And you build that kind of like advise, that personal advisory board almost as a way of like, you know, fancy buzz, wording it. But that's what I would do. Because you can't trust that person above you and all their toxic crap is gonna get put on you. And either you're gonna do one of two things either. You're gonna absorb all their toxicity and protect your team and you're gonna quit at some point or you're gonna just gonna, it's gonna go straight through you to your team and you're gonna become this leader. You're not gonna live in like alignment with yourself because you're just being super toxic to your team cuz that's how you're being treated.
So how does your manager's manager know how they're managing you? How is your boss actually getting feedback about your experience and where does that feedback go? If anywhere else. Like this is how toxic people don't ever leave companies is because they're too high up. They're too insulated.
Yeah. I'm trying to, my brain came up with like four stories and analogies and I'm like, you can't, that's other people's stories. Cuz that does happen. I know that a lot of places like it's like, you know, they go to like talk to somebody and they're like, oh really? I love your manager. They're great. They're just crushing it. Blah, blah, blah, blah, blah. And you're like, cool. I quit. Cuz they're actually awful. And I have this whole list that I was gonna send to HR of all like the crazy stuff. Like they called my cell phone and yelled at, raise their voice at me because my light on Slack wasn't green and I'm gonna have to buy one of those like jiggle. I saw this on TikTok. People are buying like mouse jiggles so that their things never are not green. Oh my God.
Why? Why do we have to do that?
But that's what they do. And then their boss has no idea that they've made that phone call. So my, I have a friend who told me that they would, when they went to, they went in the middle of the day to go pick up one of their kids. Cause they were sick at school and they went to get gas and they kept their phone on Slack the whole time opened and they didn't let it go to sleep because they didn't want their light to not be green on Slack. Cuz they would get yelled at again. They'd already been yelled at for it once. Because the optics quote, the optics look bad. But then when it's like, do I, is this harassment, is this okay? And other people are totally blind to it. They're like, yeah like that's, you know, they're doing great.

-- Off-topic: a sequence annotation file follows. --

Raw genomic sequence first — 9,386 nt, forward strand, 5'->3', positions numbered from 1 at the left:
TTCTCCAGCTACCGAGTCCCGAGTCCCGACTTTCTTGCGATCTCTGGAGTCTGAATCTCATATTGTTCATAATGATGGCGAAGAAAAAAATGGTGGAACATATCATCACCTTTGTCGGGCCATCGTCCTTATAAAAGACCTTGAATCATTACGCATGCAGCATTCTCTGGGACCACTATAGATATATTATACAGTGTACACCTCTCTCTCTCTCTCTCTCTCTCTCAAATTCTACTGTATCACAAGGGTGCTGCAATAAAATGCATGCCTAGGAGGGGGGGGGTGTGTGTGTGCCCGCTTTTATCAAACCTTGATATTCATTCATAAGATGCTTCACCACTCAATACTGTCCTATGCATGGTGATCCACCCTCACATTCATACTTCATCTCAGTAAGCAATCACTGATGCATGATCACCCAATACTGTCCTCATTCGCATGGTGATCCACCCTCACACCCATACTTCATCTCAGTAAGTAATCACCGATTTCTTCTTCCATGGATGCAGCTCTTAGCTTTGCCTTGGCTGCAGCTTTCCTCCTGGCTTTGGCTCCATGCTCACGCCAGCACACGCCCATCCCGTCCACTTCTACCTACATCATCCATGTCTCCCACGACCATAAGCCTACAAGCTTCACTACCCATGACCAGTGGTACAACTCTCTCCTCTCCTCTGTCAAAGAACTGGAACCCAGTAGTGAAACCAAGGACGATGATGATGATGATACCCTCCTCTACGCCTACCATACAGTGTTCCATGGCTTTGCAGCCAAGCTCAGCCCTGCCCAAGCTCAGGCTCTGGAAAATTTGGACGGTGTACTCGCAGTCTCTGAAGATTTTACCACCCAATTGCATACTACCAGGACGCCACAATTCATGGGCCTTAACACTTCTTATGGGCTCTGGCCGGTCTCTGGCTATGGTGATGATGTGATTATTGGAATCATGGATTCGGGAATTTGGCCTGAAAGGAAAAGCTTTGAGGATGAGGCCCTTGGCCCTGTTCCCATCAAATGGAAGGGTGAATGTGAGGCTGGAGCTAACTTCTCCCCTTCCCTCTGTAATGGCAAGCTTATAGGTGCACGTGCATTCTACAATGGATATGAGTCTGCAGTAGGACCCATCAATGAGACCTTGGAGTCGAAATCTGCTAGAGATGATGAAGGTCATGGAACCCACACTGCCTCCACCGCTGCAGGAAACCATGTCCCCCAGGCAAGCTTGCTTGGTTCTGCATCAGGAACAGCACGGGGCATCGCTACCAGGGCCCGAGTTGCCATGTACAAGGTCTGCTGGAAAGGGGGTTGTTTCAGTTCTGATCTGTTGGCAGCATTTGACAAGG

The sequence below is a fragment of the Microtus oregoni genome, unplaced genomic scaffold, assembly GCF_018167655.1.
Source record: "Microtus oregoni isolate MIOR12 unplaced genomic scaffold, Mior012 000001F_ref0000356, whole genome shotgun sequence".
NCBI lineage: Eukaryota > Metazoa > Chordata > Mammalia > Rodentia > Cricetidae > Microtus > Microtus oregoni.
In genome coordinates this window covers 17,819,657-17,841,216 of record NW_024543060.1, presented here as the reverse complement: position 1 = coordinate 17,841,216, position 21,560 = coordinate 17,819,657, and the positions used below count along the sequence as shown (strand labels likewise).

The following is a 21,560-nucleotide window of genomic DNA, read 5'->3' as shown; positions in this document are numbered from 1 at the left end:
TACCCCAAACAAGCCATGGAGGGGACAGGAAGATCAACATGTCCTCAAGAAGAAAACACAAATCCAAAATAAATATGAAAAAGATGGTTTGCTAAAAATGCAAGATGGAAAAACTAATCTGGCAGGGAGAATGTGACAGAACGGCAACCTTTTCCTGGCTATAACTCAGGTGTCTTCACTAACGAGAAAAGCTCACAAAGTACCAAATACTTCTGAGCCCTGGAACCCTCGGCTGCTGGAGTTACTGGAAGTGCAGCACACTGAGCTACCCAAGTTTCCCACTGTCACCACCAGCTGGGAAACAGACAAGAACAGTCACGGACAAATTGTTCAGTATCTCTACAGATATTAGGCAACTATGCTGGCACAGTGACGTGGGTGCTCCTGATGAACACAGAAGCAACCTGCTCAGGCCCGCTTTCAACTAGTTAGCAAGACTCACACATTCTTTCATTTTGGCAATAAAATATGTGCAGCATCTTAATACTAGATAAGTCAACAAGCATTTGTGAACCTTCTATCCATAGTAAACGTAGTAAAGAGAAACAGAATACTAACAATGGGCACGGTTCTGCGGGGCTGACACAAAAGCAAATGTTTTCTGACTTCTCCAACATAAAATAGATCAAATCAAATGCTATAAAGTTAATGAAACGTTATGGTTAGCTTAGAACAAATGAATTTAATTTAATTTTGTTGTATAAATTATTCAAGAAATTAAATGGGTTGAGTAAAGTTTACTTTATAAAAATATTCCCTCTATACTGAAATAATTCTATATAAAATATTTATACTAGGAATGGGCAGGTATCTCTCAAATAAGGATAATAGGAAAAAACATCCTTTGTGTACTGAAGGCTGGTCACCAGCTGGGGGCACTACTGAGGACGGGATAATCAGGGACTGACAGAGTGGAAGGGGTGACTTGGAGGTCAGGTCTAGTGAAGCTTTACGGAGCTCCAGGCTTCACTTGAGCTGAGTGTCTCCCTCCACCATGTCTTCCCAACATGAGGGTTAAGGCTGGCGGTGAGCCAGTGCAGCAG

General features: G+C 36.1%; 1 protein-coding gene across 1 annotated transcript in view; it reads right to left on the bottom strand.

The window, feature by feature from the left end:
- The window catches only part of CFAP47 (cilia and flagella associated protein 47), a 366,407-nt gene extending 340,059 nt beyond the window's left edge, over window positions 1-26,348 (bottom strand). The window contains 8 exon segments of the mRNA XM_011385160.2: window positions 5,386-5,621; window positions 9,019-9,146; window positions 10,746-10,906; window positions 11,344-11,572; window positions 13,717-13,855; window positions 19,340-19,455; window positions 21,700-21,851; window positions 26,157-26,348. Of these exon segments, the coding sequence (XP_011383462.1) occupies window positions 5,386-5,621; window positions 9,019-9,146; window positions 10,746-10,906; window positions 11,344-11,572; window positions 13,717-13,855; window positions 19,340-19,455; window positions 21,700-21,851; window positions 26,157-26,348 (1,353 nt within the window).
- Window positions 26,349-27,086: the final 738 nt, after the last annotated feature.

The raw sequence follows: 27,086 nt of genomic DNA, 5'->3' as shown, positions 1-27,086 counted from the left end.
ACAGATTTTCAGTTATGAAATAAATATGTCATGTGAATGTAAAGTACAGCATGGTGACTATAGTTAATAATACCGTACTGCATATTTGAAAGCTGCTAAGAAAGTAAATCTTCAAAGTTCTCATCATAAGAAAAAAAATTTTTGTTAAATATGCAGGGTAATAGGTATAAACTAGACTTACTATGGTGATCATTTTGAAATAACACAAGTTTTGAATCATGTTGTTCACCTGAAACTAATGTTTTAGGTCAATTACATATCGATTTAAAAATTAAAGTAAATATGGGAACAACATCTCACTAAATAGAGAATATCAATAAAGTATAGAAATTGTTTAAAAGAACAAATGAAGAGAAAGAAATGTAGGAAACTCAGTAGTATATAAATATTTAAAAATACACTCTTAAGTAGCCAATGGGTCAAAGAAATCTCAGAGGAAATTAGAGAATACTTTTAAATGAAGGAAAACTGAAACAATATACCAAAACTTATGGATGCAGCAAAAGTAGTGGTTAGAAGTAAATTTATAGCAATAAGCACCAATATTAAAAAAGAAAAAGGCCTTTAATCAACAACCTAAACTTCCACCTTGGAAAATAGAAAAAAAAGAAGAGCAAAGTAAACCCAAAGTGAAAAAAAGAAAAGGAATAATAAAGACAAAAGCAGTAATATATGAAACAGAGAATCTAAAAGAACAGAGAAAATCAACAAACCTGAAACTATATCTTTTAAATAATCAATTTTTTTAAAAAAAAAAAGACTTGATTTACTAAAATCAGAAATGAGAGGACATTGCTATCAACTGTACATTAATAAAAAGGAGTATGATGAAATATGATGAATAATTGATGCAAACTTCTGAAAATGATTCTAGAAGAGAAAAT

Their team is great. They're hitting all their numbers, blah, blah, blah. And it's like, Hey you know, they having a lot of churn. I don't know. There's a lot of like gaslighting that goes on and excuses are made. Well this well that, and it's like, I don't know. I don't know how you handle that. I think a lot of people end up of putting it on Glassdoor or whatever else and a lot of people just never say anything and that sucks. But I don't think it's the responsibility of the victim, if that makes sense.
Yeah. It does make sense.
What should they do about it? It's that like level up job. To be checking in, like if I, if I was a VP and I managed like five directors, at some point I should be talking to all of their direct reports and I should have enough rapport with them where they feel comfortable, you know, being like, Hey, how are they doing? And they're not, you know, if, if every. Here's how you know something's wrong. If you are a VP and you have, you know, a couple directors and they have a team's under them and you talk to every single person and every single person gives a glowing review of their director, they don't trust you. They've like, somebody in there has lied. There's just too many people. Somebody has lied. Right. The idea that they're all doing great and perfect all the time. So like that, I don't know. Maybe it's just a, the best answer to your question is just like trying to figure out what the red flags are, you know?